…and land’s additional livelihood support functions
Land does seem to provide additional income generating opportunities for those households that own it. For example, according to our analysis, access to land significantly increases the labor market options of several vulnerable groups (individuals older than 50, individuals with low education, and ethnic minorities). Individuals belonging to these groups whose household own land appear to be significantly less likely to be unemployed and discouraged to compared to identical individuals from landless households. Households with land can ensure that their members are (at least partially) employed, even when the labor market conditions are unfavorable, and can count on agricultural production to supplement their consumption.
Finally, land ownership can lead to additional income when – as it has been the case so far – development initiatives (such as the input voucher programs) are designed mostly as “social programs” to maximize popular support for the government, with land ownership being a prerequisite for receiving subsidies.
Clearly, all these aspects increase the value of land to its owners, reducing the supply of land and hampering the development of the land market.
Which way out?
Given the complexity of the issue, revitalizing the Georgian agricultural sector will require a structured and well-thought approach. One should probably start by eliminating the disincentives to land consolidation and agricultural-related entrepreneurial activities that currently exist in the tax legislation, while pushing forward land registration. Agricultural development initiatives should be stripped of their “social assistance” components (social assistance should be delivered in separate programs). At the same time, the Georgian government should work to increase incentives for current landowners (especially the least active) to invest in the development of their own activity or to transfer land to potentially more productive and active farmers. Policies to achieve these effects could include increasing taxation on unutilized land, coupled with an effort to provide better services and improve the quality of the existing infrastructure. In addition, the provision of information about market opportunities for agricultural products and existing development support initiatives, which would increase farmers’ awareness (and potential farmers) about the possibilities open to them, would probably be helpful for this purpose.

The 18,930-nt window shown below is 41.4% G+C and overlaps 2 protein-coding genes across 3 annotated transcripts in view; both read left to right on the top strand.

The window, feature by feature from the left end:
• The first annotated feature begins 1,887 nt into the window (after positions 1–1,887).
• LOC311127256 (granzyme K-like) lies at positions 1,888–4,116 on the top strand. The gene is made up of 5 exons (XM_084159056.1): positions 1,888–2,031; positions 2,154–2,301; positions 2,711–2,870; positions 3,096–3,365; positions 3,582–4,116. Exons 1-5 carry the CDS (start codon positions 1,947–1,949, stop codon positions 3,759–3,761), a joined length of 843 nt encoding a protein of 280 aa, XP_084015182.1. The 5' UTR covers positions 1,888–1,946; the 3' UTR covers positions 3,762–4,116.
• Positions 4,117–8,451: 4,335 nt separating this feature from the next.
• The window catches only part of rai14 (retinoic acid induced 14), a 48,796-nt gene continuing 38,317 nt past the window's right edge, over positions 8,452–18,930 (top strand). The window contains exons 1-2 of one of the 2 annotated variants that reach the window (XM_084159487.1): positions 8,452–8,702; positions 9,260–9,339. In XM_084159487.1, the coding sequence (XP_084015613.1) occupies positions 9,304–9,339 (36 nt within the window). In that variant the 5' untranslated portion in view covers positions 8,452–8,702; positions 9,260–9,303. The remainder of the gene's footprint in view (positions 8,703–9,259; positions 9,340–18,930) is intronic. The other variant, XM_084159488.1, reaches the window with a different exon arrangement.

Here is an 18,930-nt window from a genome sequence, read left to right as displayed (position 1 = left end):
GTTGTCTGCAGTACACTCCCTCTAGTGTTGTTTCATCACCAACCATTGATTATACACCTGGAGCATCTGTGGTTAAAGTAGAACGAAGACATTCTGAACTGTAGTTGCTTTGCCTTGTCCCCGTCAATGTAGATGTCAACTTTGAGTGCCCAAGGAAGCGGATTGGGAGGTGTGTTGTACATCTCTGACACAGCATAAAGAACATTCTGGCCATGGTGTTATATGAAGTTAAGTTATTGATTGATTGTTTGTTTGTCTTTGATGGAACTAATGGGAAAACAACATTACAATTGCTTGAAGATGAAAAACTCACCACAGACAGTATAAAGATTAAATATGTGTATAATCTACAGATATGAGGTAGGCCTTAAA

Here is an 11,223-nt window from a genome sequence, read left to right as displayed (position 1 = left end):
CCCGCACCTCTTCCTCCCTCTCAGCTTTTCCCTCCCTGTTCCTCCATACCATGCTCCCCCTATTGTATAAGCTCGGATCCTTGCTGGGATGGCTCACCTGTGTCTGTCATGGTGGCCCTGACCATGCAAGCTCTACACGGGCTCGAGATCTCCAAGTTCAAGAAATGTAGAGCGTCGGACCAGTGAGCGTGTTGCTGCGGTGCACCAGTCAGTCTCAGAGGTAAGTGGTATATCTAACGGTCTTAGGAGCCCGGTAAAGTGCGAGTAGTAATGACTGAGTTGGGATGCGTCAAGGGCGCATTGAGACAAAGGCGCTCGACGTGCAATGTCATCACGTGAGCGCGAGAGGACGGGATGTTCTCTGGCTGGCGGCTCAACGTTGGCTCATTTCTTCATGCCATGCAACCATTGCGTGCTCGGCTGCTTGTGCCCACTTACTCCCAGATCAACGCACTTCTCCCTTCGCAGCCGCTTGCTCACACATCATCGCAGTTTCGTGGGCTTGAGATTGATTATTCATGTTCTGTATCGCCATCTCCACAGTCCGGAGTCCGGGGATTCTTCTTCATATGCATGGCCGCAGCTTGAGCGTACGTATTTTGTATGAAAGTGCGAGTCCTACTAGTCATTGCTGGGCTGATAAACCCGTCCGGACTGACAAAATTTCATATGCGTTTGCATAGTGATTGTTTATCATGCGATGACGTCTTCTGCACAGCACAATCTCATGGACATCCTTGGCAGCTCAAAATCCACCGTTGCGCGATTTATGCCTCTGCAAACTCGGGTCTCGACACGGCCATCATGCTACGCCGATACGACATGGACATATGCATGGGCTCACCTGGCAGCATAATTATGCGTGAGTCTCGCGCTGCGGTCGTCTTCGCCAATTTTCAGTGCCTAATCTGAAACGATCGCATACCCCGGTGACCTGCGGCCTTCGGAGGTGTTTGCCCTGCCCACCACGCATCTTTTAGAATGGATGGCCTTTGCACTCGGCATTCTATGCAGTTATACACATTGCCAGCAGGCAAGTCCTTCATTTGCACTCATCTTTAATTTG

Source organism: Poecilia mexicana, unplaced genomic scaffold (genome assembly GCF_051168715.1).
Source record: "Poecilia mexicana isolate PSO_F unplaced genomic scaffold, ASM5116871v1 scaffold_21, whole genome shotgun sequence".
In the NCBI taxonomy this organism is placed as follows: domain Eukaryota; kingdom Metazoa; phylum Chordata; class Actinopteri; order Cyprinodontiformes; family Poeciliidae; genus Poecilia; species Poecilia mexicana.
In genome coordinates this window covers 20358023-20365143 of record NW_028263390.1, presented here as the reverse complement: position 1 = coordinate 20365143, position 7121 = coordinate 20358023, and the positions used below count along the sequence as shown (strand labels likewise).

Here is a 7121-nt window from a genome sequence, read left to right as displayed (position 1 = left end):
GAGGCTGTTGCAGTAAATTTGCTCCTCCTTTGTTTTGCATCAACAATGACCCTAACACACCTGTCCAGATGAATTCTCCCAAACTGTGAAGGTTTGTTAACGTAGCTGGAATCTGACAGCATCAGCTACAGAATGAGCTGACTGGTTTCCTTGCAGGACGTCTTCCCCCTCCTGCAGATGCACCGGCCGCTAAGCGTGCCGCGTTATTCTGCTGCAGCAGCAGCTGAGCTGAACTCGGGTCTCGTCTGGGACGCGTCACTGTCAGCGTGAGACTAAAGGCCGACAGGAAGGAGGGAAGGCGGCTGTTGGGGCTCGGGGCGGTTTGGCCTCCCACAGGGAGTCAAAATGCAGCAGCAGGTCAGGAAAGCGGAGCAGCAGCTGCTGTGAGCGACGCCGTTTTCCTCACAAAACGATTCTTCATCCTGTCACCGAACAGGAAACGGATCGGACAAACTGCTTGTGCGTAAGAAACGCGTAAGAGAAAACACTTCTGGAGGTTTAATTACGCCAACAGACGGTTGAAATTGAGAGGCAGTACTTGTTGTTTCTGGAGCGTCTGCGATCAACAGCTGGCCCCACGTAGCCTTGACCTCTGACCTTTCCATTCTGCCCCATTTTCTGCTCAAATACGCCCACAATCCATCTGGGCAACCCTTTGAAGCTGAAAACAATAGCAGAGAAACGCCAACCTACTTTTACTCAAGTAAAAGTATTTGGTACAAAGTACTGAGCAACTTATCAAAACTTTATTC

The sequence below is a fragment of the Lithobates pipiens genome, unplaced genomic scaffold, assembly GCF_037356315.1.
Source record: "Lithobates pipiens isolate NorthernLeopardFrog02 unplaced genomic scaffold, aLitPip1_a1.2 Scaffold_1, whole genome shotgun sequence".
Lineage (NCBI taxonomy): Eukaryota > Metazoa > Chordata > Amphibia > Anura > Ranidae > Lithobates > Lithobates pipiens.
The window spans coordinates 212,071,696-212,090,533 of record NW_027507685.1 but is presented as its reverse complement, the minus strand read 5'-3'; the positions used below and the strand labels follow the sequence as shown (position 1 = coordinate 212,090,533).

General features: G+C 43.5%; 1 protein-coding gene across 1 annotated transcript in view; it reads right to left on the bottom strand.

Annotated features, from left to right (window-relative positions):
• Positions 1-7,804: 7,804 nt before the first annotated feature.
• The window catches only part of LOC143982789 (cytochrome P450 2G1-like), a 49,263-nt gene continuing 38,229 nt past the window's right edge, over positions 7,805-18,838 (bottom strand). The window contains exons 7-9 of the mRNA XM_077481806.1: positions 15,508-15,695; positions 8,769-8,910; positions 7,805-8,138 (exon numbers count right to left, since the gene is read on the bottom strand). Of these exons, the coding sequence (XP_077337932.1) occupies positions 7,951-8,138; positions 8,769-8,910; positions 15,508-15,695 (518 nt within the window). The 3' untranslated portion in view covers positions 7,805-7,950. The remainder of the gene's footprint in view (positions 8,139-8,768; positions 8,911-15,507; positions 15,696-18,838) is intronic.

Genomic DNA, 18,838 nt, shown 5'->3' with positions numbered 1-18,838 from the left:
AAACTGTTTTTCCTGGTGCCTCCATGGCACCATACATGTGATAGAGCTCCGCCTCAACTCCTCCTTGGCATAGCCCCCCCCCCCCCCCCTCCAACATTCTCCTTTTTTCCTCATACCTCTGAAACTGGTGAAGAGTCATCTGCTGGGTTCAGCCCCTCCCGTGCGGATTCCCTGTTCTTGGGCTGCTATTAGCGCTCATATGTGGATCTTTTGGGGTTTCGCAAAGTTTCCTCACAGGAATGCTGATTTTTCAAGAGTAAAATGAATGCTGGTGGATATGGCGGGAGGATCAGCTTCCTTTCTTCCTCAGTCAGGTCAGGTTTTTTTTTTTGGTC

A final group of policies that would very likely help is more directly linked to the demographic structure of land ownership and to the functioning of the labor market. The government should strive to provide a well-functioning safety net reducing the role of land as an “insurance tool” for the elderly and the most disadvantaged groups in the labor market. The institution of active labor market policies to stimulate labor market participation and increase employability could constitute an important step in this direction. A reform of the pension system reducing uncertainty about the future pension income would be another. These initiatives could be coupled with programs facilitating intrahousehold and intergenerational transfer of land ownership to younger and more entrepreneurial household members (for example, through the provision of targeted training and facilitated access to financial resources), which would probably offer a good chance to accelerate transformation while minimizing resistance to change.
Our opinion is that once the context in which landowners live and operate, and the set of opportunities, constraints and incentives they face improves and becomes better aligned with what is needed for the development of the agricultural sector, we can expect it to finally develop at a much faster pace than we have seen so far.
1 Professor, International School of Economics at Tbilisi State University – Head of the Energy and Environmental Policy Research Center – ISET Policy Institute.
2 According to the data from the 2014 census, the average size of agricultural landholdings in 2014 went up to 1.31 ha from 1.21 ha in 2004, while the median size decreased (in 2004 the median landholding fell in the class size 0.5-0.99 ha while in 2014 it fell in the class size 0.2-0.49)